News from Fedcap

Fedcap And Partners Participate In Disability Pride Parade

Jennifer Shaoul, NYC HRA Executive Director of Disability Affairs, far right, marches with the team from HRA.On Sunday June 12th, over 3,000 people participated in a march down Broadway from Madison Square Park to Union Square to honor the 25th anniversary of the Americans with Disabilities Act, landmark federal legislation that guaranteed equal opportunities and rights for people with disabilities. 

Mayor Bill de Blasio, in recognition of the 25th anniversary of the ADA, had declared July as Disability Pride Month in New York City. “We are sharing an historical moment together,” he said in opening remarks. “I hope today is the beginning of even more resolve to achieve greater inclusion.” .  

Arnie Doran, ACCES-VR Regional Coordinator for Marketing, center, and the ACCES-VR team march in Sunday's parade.Fedcap COO Joe Giannetto and staff represented Fedcap at the march. Also participating were Fedcap partners including ACCES–VR and the NYC Human Resources Administration.

“I was thrilled to participate in this milestone event with our longtime agency partners HRA and ACCES–VR, which have done so much to improve the lives of people with disabilities and provide them with the same opportunities as everyone else,” Joe said. “Fedcap is proud to stand with our partners in celebration of the 25th anniversary of the ADA.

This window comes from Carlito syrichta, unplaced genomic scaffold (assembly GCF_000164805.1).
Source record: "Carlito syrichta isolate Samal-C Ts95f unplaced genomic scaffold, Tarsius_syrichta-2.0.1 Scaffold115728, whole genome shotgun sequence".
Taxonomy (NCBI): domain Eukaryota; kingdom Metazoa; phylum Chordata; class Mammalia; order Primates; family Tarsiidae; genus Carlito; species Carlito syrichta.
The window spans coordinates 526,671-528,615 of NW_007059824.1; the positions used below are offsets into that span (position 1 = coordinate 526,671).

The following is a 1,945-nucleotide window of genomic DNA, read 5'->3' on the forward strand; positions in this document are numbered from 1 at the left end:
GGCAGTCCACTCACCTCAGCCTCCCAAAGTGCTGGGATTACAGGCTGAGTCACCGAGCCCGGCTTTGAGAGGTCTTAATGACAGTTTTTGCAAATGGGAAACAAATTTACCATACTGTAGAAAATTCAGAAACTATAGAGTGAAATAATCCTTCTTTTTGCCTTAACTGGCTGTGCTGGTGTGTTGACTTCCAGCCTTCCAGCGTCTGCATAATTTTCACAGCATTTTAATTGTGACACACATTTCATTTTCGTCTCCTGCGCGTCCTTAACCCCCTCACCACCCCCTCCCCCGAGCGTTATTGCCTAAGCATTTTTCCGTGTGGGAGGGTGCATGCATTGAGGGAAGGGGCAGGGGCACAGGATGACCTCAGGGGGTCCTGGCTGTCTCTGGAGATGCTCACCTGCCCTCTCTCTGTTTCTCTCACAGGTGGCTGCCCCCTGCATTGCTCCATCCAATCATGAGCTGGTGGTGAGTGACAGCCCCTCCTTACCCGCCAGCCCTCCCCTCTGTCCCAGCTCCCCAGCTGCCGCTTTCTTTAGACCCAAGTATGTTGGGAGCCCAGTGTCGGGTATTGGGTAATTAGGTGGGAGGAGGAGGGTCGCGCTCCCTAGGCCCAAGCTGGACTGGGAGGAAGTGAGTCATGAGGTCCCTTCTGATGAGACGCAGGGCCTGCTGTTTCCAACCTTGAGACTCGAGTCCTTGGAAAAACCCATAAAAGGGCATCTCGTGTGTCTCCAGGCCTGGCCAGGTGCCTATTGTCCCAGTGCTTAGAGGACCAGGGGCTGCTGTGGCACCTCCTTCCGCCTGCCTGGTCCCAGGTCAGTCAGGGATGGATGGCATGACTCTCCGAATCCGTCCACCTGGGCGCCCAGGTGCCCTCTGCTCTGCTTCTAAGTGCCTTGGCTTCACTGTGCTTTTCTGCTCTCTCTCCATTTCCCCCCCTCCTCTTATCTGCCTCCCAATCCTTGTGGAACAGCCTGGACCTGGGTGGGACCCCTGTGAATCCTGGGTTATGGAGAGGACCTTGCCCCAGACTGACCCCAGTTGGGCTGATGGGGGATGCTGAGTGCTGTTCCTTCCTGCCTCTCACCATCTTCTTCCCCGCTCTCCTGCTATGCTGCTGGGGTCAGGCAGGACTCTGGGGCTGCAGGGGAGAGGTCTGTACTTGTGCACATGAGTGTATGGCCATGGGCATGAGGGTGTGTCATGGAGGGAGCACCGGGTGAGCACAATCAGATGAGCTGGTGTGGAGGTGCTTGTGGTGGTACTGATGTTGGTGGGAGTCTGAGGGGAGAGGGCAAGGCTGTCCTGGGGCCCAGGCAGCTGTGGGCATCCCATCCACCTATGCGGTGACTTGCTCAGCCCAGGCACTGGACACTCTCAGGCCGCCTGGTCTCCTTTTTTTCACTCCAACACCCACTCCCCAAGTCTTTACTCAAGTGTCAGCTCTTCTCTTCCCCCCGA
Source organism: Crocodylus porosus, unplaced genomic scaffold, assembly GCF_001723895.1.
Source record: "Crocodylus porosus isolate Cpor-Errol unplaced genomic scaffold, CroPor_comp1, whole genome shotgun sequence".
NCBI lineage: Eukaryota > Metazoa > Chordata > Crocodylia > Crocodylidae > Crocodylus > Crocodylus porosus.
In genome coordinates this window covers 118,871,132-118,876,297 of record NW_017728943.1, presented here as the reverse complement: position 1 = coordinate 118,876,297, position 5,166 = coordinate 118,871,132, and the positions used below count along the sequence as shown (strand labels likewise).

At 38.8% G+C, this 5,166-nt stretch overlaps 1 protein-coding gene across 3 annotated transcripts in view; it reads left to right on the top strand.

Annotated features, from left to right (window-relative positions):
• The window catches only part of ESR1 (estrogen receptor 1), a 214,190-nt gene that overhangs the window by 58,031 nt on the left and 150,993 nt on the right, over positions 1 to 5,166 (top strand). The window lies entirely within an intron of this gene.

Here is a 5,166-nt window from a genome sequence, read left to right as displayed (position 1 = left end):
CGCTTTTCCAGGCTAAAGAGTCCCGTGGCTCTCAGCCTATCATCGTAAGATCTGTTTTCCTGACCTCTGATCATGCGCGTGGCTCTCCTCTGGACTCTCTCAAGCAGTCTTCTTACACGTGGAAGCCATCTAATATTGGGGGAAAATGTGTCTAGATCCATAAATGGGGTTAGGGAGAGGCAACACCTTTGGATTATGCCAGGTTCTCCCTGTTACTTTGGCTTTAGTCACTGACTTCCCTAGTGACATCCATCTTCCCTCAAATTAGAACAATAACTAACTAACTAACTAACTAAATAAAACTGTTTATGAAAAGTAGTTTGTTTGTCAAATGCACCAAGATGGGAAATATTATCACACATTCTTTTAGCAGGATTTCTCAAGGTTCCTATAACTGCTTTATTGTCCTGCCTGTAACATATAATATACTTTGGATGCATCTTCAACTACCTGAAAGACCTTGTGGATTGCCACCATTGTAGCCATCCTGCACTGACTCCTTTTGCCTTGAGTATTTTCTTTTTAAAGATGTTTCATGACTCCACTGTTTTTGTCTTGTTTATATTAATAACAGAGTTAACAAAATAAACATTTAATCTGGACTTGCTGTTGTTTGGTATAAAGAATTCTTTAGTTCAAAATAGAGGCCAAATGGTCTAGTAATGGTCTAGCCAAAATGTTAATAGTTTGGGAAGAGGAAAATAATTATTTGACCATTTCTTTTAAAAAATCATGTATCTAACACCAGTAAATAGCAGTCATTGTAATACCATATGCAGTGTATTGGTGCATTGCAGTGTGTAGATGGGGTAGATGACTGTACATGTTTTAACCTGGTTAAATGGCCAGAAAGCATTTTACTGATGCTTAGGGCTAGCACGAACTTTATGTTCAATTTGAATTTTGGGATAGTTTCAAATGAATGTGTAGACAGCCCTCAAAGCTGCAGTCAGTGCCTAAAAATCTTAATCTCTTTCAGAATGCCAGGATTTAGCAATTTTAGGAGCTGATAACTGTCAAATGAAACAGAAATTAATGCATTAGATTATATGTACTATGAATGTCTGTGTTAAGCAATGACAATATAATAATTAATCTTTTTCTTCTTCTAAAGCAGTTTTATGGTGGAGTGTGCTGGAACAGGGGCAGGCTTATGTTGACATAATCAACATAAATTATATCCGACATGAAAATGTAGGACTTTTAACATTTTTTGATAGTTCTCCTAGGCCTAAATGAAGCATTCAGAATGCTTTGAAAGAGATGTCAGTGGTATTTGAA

Fedcap COO Joseph Giannetto, right, and Robert Reiter, Fedcap Director of Vocational Rehabilitation Services pose at Sunday's parade.The grand marshal was of the parade was former U.S. Sen. Tom Harkin (D-IA), who sponsored the Americans With Disabilities Act 25 years ago. “I may be retired from the Senate, but I’m not retired from the fight,” Harkin told the cheering crowd. “We know that when companies hire people with disabilities they get the best workers, the most loyal workers, the most productive workers.”

The parade was one in a month-long series of events planned for July relating to New Yorkers with disabilities. Others include an exhibit at the Brooklyn Historical Society titled “Gaining Access: The New York City Disability Rights Movement.”